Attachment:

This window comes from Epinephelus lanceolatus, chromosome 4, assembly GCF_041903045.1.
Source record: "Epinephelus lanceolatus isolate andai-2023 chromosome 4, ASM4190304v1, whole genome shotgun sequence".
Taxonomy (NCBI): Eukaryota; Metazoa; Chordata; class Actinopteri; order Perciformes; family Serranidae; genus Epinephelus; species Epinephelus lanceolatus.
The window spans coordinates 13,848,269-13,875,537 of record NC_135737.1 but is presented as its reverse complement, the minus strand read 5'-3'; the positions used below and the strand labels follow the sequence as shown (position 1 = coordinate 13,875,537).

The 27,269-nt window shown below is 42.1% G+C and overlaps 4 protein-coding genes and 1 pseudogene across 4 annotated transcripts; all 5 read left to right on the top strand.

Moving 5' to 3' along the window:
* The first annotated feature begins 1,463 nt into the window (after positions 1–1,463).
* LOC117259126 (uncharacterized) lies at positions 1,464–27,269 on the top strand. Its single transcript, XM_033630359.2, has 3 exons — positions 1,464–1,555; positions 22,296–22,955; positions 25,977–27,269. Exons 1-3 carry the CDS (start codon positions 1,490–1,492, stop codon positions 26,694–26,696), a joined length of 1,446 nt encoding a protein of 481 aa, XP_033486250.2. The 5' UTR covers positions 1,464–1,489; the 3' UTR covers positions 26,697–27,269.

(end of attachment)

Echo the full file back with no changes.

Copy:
This window comes from Epinephelus lanceolatus, chromosome 4, assembly GCF_041903045.1.
Source record: "Epinephelus lanceolatus isolate andai-2023 chromosome 4, ASM4190304v1, whole genome shotgun sequence".
Taxonomy (NCBI): Eukaryota; Metazoa; Chordata; class Actinopteri; order Perciformes; family Serranidae; genus Epinephelus; species Epinephelus lanceolatus.
The window spans coordinates 13,848,269-13,875,537 of record NC_135737.1 but is presented as its reverse complement, the minus strand read 5'-3'; the positions used below and the strand labels follow the sequence as shown (position 1 = coordinate 13,875,537).

The 27,269-nt window shown below is 42.1% G+C and overlaps 4 protein-coding genes and 1 pseudogene across 4 annotated transcripts; all 5 read left to right on the top strand.

Moving 5' to 3' along the window:
* The first annotated feature begins 1,463 nt into the window (after positions 1–1,463).
* LOC117259126 (uncharacterized) lies at positions 1,464–27,269 on the top strand. Its single transcript, XM_033630359.2, has 3 exons — positions 1,464–1,555; positions 22,296–22,955; positions 25,977–27,269. Exons 1-3 carry the CDS (start codon positions 1,490–1,492, stop codon positions 26,694–26,696), a joined length of 1,446 nt encoding a protein of 481 aa, XP_033486250.2. The 5' UTR covers positions 1,464–1,489; the 3' UTR covers positions 26,697–27,269.